High-Resolution Mapping of the Spatial Organization of a Bacterial Chromosome

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Science  24 Oct 2013:
DOI: 10.1126/science.1242059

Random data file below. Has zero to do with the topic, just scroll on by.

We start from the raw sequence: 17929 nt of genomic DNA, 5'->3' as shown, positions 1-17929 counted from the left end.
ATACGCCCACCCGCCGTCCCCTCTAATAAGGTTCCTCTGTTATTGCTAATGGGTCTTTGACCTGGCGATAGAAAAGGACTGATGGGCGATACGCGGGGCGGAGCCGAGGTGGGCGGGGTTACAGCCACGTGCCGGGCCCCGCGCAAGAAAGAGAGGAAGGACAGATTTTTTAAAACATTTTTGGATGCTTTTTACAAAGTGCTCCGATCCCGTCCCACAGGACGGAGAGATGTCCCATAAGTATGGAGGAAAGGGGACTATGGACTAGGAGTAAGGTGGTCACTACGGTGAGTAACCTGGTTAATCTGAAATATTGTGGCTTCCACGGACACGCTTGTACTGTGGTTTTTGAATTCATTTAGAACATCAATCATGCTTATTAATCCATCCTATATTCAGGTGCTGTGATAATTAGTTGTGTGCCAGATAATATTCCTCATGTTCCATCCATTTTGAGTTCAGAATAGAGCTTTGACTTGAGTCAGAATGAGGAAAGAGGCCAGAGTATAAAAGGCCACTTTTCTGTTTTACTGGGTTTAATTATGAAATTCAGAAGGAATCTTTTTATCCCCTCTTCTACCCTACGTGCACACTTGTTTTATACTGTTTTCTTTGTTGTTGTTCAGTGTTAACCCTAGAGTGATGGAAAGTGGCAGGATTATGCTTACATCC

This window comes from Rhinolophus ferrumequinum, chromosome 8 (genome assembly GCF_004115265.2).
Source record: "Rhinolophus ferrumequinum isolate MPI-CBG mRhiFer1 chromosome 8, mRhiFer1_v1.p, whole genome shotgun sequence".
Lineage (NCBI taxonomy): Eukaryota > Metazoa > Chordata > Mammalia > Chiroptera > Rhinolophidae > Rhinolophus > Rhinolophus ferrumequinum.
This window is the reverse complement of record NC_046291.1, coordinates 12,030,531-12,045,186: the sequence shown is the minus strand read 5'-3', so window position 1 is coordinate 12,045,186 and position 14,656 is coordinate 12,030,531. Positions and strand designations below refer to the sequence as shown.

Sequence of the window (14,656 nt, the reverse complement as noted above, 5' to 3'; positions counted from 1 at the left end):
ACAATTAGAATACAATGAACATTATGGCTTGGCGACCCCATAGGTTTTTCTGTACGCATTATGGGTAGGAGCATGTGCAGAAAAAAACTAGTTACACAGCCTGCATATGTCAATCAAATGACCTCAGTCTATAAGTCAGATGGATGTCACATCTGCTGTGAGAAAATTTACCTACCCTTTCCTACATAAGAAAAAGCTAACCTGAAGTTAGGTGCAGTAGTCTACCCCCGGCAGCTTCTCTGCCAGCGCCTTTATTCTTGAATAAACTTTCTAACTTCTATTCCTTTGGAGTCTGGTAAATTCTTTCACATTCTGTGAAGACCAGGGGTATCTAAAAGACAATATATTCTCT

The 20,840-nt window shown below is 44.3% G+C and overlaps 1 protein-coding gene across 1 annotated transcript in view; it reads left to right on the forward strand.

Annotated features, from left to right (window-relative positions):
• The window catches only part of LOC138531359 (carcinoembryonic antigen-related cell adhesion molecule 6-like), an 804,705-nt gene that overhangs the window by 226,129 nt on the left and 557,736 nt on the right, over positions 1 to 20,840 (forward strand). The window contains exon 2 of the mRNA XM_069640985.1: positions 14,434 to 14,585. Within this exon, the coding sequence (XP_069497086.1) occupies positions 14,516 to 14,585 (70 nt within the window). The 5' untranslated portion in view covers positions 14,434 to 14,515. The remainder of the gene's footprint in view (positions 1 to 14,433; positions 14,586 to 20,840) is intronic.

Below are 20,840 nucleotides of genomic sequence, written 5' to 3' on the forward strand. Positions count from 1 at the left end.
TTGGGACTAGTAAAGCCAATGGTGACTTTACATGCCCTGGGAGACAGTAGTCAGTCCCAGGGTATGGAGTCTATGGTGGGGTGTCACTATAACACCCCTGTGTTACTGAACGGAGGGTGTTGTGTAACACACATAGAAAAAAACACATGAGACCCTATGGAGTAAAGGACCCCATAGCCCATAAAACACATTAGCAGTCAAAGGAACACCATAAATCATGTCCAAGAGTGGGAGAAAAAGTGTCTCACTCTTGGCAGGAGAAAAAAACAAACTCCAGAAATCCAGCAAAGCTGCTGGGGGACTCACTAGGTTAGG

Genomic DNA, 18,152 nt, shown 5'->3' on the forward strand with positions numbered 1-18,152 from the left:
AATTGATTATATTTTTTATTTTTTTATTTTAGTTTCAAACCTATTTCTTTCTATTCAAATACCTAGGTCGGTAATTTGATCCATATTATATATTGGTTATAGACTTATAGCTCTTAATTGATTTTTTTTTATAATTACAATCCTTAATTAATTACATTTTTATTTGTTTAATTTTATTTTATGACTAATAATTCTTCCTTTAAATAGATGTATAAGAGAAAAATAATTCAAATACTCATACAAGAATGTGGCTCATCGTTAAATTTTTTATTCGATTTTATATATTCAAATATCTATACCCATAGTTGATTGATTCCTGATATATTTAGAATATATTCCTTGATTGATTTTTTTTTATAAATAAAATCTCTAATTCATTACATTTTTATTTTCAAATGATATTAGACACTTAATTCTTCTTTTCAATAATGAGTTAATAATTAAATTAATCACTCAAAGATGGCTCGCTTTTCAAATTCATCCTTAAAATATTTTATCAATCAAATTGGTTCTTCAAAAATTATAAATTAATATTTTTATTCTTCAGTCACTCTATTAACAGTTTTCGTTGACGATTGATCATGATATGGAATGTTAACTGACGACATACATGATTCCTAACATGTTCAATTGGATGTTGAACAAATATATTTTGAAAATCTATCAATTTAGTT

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Chromosomes must be highly compacted and organized within cells, but how this is achieved in vivo remains poorly understood. We report the use of Hi-C to map the structure of bacterial chromosomes. Analysis of Hi-C data and polymer modeling indicates that the Caulobacter crescentus chromosome consists of multiple, largely independent spatial domains likely comprised of supercoiled plectonemes arrayed into a bottlebrush-like fiber. These domains are stable throughout the cell cycle and re-established concomitantly with DNA replication. We provide evidence that domain boundaries are established by highly expressed genes and the formation of plectoneme-free regions, whereas the histone-like proteins HU and SMC promote short-range compaction and the cohesion of chromosomal arms, respectively. Collectively, our results reveal general principles for the organization and structure of chromosomes in vivo.

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